4225 Rainier Ave. S., Seattle; 206-760-2931; 

There’s a full menu of barbecue and Jamaican specialties at Erasto Jackson’s petite counter-serve spot on Rainier Avenue, but don’t go without trying the brisket ($17.99/pound), which is fall-apart tender. Make sure to also grab a few cups of the house jerk barbecue sauce. You’ll want it to make brisket tacos in the event there are leftovers. On second thought, better just order extra. Also wonderful is the jerk chicken ($5.99/small, $7.99/large) and the caramelized plantains ($3.99). Check Facebook for daily specials, like curry goat or smoked roast beef, as well as notice of the occasional breakfast service. — Jackie Varriano

Juba Restaurant & Café

14223 Tukwila International Blvd., Tukwila; 206-242-2011;

I think about the kati kati with chicken suqaar ($13) from Tukwila’s Juba Restaurant & Café on a regular basis. The turmeric-laced dish with thick slices of Somali flatbread, chicken, onion and green pepper was hearty and comforting, saved from being too heavy by a squeeze of lemon and the spicy sauce that accompanied it. Portion sizes are ample, enough to feed two adults or have leftovers. Juba also offers a handful of Ethiopian dishes among its Somali fare, plus savory breakfast items like goat liver suqaar and Somali injera served with sweet tea. — Jackie Varriano

Yummy Meats & Deli

509 S. Third St., Unit B, Renton; 425-271-1418;

Shan Li’s little Yummy Meats & Deli is home to what might be Seattle’s spiciest chicken. Her take on Nashville hot chicken blends Carolina Reaper pepper with Sichuan peppercorns for a numbing heat that packs a massive punch. While the X-hot is a little (OK, a lot) too intense for me, I love the crispy, crunchy mild chicken, which delivers a baby kick in comparison to the X-hot. The sandwiches feature an almost comically large chicken tender surrounded by a squishy white bun, a smear of spicy/sweet comeback sauce and a scoop of crunchy slaw. Forget all those fast-food fried chicken sandwiches making headlines the past year, this is the one you want. — Jackie Varriano


1421 31st Ave. S., Seattle; order online at

Chef Toshiyuki Kawai, formerly of Harvest Vine and the late Book Bindery, runs a well-curated menu of Japanese/French-inspired dishes, elevating street fare with unusual flavor combinations. A briny, uni mac and cheese made with lobster bisque is just about the best damn version of that comfort food. The humble combo of ground meat and rice turns supernova with Iberico ground pork bathed in a soy-Madeira sauce. In another iteration, the sticky Iberico baby back ribs get a slathering of a syrupy miso glaze. It’s finger-licking good. Iconiq, an underrated fine-dining haunt in Mount Baker, runs three-course dinner takeouts for $30. — Tan Vinh


Mama Dough

18230 E. Valley Highway, Suite 156, Kent; 253-236-2165;

Your one-stop shop for Chinese takeout. All your usual noodles and stir-fry staples are here. You want soup dumplings? These dames make ’em better than Dough Zone or Din Tai Fung. You can order frozen dumplings to-go to steam at home. Psst, you should request the spicy pork xiao long bao with fiery fermented peppers. Also by request only: deep-fried battered pork intestine that’s then wok-fried with onions and peppers for a smoky wok hei. A favorite with regulars. Or request the cumin lamb sauteed in onions and jalapeno peppers. Just don’t call this the secret menu. The staff won’t know what the hell you’re talking about. That’s not how Mama Dough rolls. — Tan Vinh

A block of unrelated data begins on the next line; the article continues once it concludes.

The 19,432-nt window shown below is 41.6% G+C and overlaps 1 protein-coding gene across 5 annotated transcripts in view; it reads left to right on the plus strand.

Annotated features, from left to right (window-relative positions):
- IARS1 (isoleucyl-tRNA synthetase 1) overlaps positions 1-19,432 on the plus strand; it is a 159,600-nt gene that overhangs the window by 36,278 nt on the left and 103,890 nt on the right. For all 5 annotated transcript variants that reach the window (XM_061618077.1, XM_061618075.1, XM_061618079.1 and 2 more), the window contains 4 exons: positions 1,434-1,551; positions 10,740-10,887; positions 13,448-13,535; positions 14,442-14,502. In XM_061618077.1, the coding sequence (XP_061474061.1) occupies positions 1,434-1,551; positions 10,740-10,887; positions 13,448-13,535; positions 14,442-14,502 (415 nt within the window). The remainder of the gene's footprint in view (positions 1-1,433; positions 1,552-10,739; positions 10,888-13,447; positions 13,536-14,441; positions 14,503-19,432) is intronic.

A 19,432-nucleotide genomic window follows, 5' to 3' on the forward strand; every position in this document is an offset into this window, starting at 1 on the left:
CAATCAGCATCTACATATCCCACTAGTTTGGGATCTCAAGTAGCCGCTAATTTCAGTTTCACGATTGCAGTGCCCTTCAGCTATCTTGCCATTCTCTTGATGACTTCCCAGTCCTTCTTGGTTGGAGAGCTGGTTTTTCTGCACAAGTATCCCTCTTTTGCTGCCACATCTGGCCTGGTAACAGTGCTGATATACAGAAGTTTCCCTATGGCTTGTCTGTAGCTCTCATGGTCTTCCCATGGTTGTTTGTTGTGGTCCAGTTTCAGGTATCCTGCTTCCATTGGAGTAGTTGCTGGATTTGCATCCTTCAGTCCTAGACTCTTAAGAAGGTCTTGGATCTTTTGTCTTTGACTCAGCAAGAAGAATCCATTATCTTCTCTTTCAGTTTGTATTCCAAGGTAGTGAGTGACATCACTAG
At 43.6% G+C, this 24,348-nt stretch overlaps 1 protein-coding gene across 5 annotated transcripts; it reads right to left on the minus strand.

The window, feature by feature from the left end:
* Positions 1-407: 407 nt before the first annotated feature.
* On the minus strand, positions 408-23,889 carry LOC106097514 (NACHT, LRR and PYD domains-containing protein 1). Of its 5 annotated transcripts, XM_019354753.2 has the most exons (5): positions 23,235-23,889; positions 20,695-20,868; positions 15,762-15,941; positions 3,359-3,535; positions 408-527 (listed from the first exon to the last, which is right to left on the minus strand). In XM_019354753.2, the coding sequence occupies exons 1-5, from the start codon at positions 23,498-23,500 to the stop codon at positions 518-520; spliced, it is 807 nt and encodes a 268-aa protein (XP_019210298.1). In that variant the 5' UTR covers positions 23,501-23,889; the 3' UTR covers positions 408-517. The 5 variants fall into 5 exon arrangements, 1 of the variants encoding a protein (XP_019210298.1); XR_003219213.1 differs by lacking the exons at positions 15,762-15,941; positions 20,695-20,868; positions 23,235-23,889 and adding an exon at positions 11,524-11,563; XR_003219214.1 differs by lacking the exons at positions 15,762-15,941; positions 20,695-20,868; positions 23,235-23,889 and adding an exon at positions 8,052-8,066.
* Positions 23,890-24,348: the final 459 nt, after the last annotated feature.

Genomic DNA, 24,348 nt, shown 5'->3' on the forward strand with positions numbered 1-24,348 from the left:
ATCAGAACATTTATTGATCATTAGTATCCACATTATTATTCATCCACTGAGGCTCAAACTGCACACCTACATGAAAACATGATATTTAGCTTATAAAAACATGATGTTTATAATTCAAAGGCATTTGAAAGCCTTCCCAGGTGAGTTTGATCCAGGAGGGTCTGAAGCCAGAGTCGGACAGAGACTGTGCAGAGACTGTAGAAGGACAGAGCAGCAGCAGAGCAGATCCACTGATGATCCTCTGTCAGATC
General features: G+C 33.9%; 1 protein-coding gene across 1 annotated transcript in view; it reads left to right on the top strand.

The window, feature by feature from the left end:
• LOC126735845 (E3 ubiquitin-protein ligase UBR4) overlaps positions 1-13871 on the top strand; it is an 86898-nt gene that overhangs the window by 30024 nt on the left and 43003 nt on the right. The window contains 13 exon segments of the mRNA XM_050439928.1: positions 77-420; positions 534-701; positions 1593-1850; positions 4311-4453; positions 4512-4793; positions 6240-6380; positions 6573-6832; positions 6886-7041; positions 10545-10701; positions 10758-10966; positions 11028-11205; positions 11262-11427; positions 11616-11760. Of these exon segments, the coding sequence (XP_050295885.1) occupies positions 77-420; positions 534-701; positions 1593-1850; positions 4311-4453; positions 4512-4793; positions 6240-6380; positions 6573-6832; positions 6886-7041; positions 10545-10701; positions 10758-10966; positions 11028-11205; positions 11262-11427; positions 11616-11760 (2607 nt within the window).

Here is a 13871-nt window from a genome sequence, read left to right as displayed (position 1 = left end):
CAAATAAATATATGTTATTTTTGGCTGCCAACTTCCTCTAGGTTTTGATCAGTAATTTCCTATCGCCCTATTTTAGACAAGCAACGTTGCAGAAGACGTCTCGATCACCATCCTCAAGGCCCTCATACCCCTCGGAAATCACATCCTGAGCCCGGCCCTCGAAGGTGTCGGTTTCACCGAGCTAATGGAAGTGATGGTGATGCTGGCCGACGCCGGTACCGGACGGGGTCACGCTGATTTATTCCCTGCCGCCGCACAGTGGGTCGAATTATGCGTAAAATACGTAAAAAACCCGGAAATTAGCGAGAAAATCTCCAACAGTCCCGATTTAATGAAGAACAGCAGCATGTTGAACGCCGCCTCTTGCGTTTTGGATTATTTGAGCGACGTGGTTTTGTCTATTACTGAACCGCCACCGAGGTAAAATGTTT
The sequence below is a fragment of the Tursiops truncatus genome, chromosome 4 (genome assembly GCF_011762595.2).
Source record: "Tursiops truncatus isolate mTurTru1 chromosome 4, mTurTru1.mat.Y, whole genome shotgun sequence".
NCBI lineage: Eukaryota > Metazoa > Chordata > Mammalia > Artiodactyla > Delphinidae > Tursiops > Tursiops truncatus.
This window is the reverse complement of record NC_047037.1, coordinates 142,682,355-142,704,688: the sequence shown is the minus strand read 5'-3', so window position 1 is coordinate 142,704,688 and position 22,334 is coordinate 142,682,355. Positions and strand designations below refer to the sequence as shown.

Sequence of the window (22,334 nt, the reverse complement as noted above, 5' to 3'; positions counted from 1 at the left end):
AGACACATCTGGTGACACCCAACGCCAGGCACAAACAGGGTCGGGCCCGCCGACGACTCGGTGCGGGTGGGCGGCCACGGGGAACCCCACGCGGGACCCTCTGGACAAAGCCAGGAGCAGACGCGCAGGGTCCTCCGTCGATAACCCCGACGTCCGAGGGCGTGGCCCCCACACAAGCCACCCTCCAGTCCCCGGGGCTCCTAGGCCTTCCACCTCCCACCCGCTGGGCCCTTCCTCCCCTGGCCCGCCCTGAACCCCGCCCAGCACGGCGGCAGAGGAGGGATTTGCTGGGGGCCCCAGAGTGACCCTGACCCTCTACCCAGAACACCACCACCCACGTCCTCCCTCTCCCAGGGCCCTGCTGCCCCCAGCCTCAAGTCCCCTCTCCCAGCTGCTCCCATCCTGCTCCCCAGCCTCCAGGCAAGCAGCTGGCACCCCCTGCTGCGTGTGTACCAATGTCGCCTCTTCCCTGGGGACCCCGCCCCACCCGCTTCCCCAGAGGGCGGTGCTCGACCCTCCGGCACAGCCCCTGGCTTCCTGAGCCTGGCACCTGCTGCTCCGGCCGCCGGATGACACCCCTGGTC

Two locations: 5405 Leary Ave. N.W., Seattle, 206-659-4499; 310 Washington Ave. N., Kent, 253- 854-0971;

Taco kits have become a hit during this pandemic. And no taqueria offers more family takeout options than Asadero. Its taco kits cost as low as $27.99. But its $50 “wagyu taquiza” package is the object of every parent’s affection. This meal deal comes with 24 handmade tortillas, 2 pounds of wagyu-grade beef and 3 pints of different salsas, along with other fixings (diced onions, radishes, herbs, lime wedges). The mesquite-grilled meats are laid out on a tray, sectioned into three different cuts — rib-eye, New York and flap steak — a smorgasbord of salty, charred meat that tastes like a memory of a fun summer backyard barbecue. These gourmet tacos will taste better if you go easy on the condiments. You’re gonna have a lot of leftover salsa. Buy a bag of Juanita’s tortilla chips and dip away. — Tan Vinh

Windy City Pie

5918 Phinney Ave. N., Seattle; 206-486-4743 (text);

This may be the only pizza parlor in the universe where people love the crust more than the pie. That melty mozzarella adheres and caramelizes right onto the edge for a nutty, salty umami zing. It’s like noshing on a fried cheese rind. The rest of the pizza isn’t shabby either. If you’re tired of all the Neapolitan pizzas and New York slices during the pandemic, try this Phinney Ridge restaurant. One 12-inch deep-dish can feed a family of four — chunks of housemade sausage and other toppings perched on top and also swaddled in the globs of cheese and red sauce. I dare say it’s even better than many pies in Chicago. — Tan Vinh